I would like to thank Dr. Peggy Naas for her recent article Tackling and Preventing Physician Suicide. I wholeheartedly agree with the points that Peggy makes in this article. We need to talk more about physician suicide and offer more support. To that end, I would like to share a story with you.
Dean Lorich was an orthopaedic trauma surgeon in New York, well known to many of us in the specialty, who took his life in the fall of 2017. In the weeks after Dean Lorich’s death, I thought a lot about the dangers of not talking about surgeon burnout and depression.
I was reminded of Dr. Lorich after treating a patient in Olympia, Washington just a few weeks after Dean’s death. A couple of years prior to my meeting this patient, she was in New York City and suffered a low energy femur fracture while on the subway. She was taken to the Hospital for Special Surgery (HSS) where Dean Lorich was on-call. He ended up repairing her femur fracture. Small world.
A couple months following Dr. Lorich’s death, I received via mail the journal that HSS sends out three times per year. Paging through it, I didn’t find a single mention of him. This struck me as very odd, as he was usually highlighted in every issue for one reason or another. First, it’s strange that he was not discussed at all. An organization that holds themselves to be leaders in medicine and orthopaedics remaining silent about a subject like physician suicide is doing a huge disservice to all physicians and surgeons. What an opportunity to discuss this important subject. About 6 months after his suicide there was a mention of condolences and Dr Lorich’s passing in the HSS journal, but it was not especially prominent.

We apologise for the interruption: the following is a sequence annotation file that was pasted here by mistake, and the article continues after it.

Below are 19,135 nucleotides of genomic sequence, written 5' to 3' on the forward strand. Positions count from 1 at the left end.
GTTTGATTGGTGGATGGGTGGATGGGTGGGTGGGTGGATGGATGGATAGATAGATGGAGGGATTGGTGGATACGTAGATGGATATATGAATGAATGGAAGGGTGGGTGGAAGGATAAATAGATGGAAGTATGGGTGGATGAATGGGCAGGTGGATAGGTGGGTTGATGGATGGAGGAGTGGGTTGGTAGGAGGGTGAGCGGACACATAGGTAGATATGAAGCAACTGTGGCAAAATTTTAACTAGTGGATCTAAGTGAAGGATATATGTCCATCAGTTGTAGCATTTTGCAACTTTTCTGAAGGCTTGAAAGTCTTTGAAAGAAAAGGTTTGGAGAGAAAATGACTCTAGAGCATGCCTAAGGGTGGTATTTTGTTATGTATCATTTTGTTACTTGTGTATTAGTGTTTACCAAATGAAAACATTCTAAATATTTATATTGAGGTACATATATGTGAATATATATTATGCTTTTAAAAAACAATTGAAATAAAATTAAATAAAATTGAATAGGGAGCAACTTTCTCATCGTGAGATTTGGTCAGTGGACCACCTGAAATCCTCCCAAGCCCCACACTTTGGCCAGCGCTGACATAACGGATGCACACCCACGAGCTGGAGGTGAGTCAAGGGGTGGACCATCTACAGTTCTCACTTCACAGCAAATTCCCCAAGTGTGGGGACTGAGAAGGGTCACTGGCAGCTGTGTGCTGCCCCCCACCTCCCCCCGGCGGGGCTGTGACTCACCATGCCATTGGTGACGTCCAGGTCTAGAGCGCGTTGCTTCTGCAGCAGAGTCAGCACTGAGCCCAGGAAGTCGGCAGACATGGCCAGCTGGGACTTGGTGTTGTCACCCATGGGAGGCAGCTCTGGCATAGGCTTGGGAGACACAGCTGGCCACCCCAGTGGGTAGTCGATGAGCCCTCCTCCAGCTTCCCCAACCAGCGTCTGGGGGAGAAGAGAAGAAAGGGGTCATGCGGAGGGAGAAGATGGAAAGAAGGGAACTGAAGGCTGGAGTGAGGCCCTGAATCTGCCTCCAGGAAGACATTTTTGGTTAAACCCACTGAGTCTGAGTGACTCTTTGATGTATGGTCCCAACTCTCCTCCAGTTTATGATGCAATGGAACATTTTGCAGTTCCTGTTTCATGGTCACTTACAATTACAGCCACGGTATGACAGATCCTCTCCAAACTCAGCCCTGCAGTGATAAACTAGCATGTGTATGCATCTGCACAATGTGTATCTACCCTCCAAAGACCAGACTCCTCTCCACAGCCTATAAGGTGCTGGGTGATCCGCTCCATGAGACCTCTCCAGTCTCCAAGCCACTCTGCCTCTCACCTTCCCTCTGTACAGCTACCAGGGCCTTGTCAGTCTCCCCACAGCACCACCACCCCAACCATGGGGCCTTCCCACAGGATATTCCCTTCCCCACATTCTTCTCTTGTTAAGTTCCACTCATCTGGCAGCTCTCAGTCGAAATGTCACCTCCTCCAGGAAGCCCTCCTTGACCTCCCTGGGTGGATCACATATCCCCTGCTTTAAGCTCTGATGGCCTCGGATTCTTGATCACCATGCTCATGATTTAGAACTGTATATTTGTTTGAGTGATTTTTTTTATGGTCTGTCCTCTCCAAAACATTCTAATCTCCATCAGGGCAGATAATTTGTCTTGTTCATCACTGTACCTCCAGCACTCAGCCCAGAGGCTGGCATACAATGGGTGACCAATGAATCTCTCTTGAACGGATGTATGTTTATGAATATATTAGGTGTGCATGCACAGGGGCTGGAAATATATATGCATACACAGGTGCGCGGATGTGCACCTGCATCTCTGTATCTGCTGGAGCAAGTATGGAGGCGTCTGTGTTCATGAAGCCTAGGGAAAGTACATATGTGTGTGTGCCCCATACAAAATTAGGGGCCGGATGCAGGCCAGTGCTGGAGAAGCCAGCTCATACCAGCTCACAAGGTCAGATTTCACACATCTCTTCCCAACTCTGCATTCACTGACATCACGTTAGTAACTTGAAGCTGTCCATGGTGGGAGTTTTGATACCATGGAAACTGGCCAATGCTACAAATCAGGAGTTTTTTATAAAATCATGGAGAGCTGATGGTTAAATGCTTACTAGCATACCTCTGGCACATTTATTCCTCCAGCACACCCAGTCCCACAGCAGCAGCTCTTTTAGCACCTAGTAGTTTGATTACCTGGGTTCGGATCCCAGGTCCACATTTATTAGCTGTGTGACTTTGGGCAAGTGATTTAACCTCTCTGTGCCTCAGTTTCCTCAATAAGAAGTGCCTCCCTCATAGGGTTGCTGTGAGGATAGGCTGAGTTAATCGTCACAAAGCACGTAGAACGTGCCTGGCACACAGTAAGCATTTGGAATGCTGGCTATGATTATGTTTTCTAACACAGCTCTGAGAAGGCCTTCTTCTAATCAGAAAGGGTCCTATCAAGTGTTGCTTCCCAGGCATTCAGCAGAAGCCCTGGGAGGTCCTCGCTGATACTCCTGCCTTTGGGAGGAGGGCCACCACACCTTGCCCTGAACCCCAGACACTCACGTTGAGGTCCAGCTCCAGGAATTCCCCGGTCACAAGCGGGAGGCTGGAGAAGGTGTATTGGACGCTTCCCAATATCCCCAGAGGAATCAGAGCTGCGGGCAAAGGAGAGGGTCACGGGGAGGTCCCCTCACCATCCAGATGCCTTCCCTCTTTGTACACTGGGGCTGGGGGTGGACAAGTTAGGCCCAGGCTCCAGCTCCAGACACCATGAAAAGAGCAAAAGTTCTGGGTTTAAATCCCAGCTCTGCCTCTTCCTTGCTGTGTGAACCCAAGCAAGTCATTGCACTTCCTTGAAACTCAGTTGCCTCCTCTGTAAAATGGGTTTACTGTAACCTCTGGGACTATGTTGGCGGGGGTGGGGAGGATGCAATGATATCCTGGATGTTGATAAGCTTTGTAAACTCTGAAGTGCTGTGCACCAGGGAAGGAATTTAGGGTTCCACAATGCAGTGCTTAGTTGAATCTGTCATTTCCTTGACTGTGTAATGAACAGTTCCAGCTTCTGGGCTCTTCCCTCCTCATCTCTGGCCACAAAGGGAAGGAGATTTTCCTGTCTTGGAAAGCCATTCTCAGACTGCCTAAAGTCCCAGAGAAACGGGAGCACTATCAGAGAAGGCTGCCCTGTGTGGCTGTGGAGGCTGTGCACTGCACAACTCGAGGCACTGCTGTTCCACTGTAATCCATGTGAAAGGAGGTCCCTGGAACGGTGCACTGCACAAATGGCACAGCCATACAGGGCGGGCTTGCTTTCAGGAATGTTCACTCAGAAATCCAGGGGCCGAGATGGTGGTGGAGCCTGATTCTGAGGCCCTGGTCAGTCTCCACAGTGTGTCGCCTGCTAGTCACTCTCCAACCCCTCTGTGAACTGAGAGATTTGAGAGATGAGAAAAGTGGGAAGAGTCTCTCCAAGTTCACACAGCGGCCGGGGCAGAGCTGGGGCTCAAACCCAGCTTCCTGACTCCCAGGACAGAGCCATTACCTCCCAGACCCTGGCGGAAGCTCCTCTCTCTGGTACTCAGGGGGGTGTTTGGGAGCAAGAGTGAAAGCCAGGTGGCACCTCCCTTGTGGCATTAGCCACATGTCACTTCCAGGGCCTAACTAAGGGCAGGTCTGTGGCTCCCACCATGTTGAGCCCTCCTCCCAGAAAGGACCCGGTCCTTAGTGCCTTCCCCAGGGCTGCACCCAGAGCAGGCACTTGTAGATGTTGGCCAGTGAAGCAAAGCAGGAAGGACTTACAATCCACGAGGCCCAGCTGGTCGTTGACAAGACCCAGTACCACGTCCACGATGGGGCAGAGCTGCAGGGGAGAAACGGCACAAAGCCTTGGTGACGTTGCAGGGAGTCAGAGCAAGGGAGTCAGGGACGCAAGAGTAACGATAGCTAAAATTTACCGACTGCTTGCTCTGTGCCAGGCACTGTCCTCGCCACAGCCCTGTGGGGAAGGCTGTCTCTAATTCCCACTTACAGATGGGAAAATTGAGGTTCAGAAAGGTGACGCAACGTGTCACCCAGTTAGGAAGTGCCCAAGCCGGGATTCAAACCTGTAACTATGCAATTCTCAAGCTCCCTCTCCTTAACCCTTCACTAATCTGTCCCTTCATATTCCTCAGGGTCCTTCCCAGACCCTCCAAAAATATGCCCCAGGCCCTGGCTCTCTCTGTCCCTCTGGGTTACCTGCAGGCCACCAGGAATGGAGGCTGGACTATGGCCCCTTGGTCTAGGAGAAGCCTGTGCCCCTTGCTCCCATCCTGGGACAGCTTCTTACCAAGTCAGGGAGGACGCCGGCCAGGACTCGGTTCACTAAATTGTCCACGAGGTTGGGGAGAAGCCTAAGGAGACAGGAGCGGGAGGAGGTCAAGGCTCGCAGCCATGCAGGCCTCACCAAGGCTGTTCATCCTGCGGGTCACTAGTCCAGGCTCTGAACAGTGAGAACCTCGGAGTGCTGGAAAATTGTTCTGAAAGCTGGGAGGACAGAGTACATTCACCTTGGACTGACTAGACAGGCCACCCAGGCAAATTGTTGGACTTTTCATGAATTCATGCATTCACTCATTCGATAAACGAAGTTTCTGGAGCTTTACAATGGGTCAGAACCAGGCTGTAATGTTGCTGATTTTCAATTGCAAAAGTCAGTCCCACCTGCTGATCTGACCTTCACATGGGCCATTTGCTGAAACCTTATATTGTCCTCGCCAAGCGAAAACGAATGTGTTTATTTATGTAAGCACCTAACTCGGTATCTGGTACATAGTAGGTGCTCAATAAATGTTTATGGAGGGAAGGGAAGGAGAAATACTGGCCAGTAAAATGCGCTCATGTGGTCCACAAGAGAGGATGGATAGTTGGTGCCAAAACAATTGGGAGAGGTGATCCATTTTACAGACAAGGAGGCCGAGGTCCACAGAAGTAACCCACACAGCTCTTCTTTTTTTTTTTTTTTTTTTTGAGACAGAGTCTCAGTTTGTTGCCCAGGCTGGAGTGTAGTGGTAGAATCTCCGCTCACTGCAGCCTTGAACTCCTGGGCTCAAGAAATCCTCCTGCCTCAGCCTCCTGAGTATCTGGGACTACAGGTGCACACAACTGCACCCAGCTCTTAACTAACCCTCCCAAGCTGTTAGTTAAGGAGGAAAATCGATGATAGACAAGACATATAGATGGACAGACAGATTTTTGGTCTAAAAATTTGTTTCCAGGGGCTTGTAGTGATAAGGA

The whole thing troubled me – and continues to – in a visceral way that I can’t shake.
Physician suicide has known risk factors, and support systems should be put into place to ensure that those physicians who are at higher risk for suicide get the help they need. A vital ingredient will be needed to unlock the resources for such a system to be utilized. The key ingredient is the elimination of the stigma of mental health problems in this country. Whether it’s an addiction, depression, ADHD, or something else – if we continue to undertreat and even ignore mental health problems, suicide prevention is not going to improve. Removing stigma can start with individual physicians, but it will eventually need to filter up to hospitals, health systems, payors, state medical boards, and national medical organizations.
If you know of someone in your family or your community, support them any way you can. Reach out to physicians in your community, even the seemingly happy or successful ones, and ask them honestly, like you really want to know, “How are you?” If they respond “ok,” you might ask, “Why just ok?” or ”How Can I Help?” Be ready to listen and offer support. Thank you for asking.
About the Author – Ryan Will, MD
Dr. Ryan Will is a board-certified and fellowship-trained orthopaedic surgeon specializing in trauma care. After finishing his orthopaedic residency at the University of Pittsburgh Medical Center Hamot in Erie, Pennsylvania, he completed an orthopaedic trauma fellowship at Regions Hospital in St. Paul, Minnesota. When he is not seeing patients or coaching, Dr. Will enjoys hiking, mountain climbing, cooking, and spending time with his family.